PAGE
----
Barclays will face a second consecutive year of shareholder pressure on its position as Europe’s largest fossil fuel financier, after a shareholder resolution has been filed for the bank’s AGM on 5 May, calling for financing and exposure to coal, oil and gas to fall in line with the Paris Agreement’s climate goals.

The resolution, coordinated by environmental organisation Market Forces, notes that despite several alterations to policy related to climate change made after last year’s Annual General Meeting, Barclays still hasn’t demonstrated that its provision of financial services – particularly in regard to the coal, oil and gas sectors – is aligned with the Paris Agreement. Following a similar resolution targeting HSBC, scrutiny on UK financial institutions is increasing ahead of the United Nations COP26 Climate Summit in Glasgow later this year. 

Barclays remains Europe’s biggest financier of fossil fuels and the seventh largest in the world, financing US $118.11 billion to the coal, oil and gas sectors in the four years since the Paris Agreement. Between January and September 2020, Barclays financed another US $24.58 billion to fossil fuels, an increase on the equivalent time period the previous year. A report released yesterday found Barclays to be the fifth largest lender in the world to the coal industry over the past two years. 

“If you want to see how effective Barclays’ climate policies are, you only need to look at its financing. After all the noise the bank has made over the last year, Barclays remains the biggest fossil fuel financier in Europe and the fifth biggest coal lender in the world. That’s not how a Paris-aligned bank behaves.

Barclays heard loud and clear last year from shareholders that it needed a better climate plan. But instead of aligning with the Paris agreement, the bank made some flimsy policy tweaks buffed up by slick public relations.

In reality, Barclays still represents a clear and present climate risk and is overheating investors’ portfolios through its massive financing of global emissions.

Investors are increasingly astute at seeing through the greenwash and we expect them to take responsibility for supporting Barclays to genuinely curb its exposure to all fossil fuels.”


Adam McGibbon, Campaigner with Market Forces

In particular, Barclays plans to remain a significant funder of the coal industry until at least 2030, expanding the scale of the industry, while climate scientists warn that global energy from coal needs to drop by 80% from 2010 levels by 2030. Compared to competitors such as Natwest, ING, Crédit Mutuel and Natixis, Barclays’ plans to reduce coal exposure are far slower. Unlike competitors such as Natwest, Barclays has not set targets to reduce oil and gas exposure over time.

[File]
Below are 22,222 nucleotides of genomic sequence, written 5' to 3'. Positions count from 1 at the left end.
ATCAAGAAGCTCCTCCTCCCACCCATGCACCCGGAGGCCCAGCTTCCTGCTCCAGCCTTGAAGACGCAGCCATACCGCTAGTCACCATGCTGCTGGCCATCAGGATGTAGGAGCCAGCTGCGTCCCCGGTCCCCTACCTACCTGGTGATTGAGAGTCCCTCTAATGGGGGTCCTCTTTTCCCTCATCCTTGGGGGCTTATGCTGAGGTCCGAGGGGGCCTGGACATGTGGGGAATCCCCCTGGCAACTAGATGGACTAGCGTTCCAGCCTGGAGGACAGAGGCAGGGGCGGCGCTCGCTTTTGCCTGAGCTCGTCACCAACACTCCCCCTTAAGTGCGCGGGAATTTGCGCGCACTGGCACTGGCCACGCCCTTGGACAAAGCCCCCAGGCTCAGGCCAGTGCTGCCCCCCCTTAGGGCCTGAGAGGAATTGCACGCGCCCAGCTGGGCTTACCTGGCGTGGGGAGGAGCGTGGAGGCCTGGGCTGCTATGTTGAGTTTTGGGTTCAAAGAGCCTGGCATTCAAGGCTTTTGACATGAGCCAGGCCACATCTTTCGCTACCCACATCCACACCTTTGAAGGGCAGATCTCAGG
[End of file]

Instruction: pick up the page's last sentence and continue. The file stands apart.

The resolution’s supporting statement also notes how, without further targets and restrictions on fossil fuel investment, Barclays will “continue to expose itself and its shareholders to unnecessary and unacceptable financial, reputational, policy and legal risks, identified by the G20 Financial Stability Board’s Task Force on Climate-related Financial Disclosures.”

The resolution comes amidst a sea change amongst investor expectations on climate change. ISS, the world’s largest shareholder advisory firm, recently announced a policy to vote against company board members if they fail to address climate change in their roles. Pressure from regulators, customers and large investors means that expectations are evolving quickly.

If passed, the resolution will require the company to set further and improved short-, medium-, and long-term targets, to phase out its provision of financial services to fossil fuels, in timelines consistent with the Paris Agreement.

“Barclays’s distant climate “ambition” remains hollow so long as it continues to finance fossil fuel expansion today.

Investors must support this resolution at the AGM to end what now amounts to predatory delay – ‘the deliberate slowing of needed change to prolong a profitable but unsustainable status quo that will be paid by other people eventually’, in the words of Alex Steffen.”


Dominic Burke, Investment Director at the Lankelly Chase Foundation

Notes for editors:

  • For more information, contact Adam McGibbon at adam.mcgibbon@marketforces.org.uk or +447709 204 187
  • Market Forces campaigns for financial institutions that have custody of our money to protect not damage our environment. www.marketforces.org.uk 
  • The resolution text is available here, and the resolution supporting statement is here.
  • The influential Banking on Climate Change report, the most comprehensive overview of bank financing of fossil fuels, shows that in the four years following the signing of the Paris Agreement, Barclays financed US $118.11 billion to the coal, oil and gas sectors, making it Europe’s largest fossil fuel financier and the world’s seventh largest. Between January and September 2020, Barclays financed another US $24.58 billion to fossil fuels, an increase on the equivalent time period the previous year.
  • According to research from Climate Analytics, for a global coal phase out consistent with Paris, global coal-fired electricity use must fall by 80% from 2010 levels by 2030.